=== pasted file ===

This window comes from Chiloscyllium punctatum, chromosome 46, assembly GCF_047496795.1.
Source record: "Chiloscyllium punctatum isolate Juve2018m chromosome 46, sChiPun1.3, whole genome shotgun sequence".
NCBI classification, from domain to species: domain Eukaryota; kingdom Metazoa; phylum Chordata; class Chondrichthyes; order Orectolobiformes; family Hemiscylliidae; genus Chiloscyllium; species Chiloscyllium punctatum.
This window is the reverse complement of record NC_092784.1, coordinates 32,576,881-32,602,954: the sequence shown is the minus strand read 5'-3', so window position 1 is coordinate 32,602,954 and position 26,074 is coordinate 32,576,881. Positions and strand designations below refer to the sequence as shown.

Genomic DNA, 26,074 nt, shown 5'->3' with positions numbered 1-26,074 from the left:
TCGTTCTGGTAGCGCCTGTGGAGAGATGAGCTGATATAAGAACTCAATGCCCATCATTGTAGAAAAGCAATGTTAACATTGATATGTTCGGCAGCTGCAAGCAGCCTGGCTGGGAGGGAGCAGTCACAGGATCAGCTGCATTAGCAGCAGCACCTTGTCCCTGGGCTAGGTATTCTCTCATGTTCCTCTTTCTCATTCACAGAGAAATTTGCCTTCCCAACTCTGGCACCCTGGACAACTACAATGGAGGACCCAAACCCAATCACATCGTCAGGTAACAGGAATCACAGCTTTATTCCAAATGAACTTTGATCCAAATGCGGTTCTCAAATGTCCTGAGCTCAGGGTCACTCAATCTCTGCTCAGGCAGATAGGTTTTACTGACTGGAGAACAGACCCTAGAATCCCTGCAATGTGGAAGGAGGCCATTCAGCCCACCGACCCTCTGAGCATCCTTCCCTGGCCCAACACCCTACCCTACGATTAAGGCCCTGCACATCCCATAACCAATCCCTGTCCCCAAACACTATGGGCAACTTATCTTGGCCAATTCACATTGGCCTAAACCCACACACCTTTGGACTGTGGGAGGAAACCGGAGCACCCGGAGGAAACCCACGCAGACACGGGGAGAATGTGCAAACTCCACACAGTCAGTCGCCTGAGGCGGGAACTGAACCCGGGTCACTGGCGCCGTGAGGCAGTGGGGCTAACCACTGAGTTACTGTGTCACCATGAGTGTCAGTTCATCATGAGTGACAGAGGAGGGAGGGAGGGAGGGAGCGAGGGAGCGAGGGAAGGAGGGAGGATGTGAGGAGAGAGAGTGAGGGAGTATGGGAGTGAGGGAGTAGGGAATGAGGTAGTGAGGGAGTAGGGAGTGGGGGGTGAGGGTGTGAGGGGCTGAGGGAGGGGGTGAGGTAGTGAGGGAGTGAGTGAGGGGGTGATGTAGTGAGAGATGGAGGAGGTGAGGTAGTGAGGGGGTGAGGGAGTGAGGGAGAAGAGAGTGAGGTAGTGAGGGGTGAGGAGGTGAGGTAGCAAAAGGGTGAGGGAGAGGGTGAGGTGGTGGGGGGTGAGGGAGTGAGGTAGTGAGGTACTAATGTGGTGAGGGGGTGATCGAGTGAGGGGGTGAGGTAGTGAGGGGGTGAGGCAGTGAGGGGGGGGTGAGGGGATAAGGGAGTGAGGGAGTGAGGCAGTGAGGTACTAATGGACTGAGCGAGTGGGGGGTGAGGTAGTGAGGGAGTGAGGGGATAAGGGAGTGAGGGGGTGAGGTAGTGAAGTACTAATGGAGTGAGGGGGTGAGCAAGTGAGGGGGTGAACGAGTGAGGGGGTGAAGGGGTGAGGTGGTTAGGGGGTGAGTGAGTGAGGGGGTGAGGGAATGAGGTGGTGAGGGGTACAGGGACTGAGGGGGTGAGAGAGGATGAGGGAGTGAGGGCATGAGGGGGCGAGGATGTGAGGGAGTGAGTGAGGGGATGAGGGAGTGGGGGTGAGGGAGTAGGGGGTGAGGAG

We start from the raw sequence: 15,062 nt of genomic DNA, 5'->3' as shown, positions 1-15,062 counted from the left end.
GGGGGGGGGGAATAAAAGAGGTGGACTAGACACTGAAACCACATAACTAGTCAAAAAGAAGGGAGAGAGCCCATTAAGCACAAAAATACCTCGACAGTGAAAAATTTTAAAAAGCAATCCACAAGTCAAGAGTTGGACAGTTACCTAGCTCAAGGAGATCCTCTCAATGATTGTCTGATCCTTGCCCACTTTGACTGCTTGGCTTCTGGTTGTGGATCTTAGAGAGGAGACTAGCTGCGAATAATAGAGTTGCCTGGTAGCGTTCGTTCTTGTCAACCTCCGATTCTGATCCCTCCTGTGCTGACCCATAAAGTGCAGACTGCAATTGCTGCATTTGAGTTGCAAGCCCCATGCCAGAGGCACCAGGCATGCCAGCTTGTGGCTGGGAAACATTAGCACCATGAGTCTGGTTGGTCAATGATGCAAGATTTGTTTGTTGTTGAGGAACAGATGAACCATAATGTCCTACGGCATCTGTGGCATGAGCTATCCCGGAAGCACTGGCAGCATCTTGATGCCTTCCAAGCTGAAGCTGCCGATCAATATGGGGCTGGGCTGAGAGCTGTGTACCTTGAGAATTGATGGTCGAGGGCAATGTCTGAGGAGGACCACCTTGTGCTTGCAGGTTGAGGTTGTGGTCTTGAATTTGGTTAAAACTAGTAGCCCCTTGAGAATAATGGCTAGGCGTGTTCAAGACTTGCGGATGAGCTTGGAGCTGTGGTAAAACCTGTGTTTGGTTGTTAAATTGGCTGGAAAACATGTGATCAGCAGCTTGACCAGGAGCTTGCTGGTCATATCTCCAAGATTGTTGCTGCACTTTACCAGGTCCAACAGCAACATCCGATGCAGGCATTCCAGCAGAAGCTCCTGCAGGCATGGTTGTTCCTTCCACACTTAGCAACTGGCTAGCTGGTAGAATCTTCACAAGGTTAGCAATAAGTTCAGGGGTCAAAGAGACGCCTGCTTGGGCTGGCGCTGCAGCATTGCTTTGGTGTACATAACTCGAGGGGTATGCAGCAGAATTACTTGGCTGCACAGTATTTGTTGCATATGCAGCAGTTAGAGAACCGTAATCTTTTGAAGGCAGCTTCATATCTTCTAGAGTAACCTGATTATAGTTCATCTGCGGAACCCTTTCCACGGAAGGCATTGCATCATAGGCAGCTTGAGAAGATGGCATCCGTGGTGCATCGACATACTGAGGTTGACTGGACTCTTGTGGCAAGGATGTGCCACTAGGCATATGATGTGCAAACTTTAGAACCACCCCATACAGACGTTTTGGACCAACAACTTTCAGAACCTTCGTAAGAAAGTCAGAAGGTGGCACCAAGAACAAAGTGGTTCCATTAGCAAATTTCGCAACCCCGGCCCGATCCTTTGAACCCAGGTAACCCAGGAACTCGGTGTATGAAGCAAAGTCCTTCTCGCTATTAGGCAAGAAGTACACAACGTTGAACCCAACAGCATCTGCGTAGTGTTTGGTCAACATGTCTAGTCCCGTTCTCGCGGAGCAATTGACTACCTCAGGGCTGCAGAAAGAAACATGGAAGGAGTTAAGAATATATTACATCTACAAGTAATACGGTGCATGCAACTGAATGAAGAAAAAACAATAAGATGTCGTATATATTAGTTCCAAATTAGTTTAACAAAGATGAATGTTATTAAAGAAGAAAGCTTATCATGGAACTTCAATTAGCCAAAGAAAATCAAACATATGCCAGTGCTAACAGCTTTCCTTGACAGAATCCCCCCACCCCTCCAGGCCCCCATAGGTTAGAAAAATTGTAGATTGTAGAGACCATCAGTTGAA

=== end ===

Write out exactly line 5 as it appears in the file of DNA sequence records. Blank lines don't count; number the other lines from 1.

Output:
Genomic DNA, 26,074 nt, shown 5'->3' with positions numbered 1-26,074 from the left: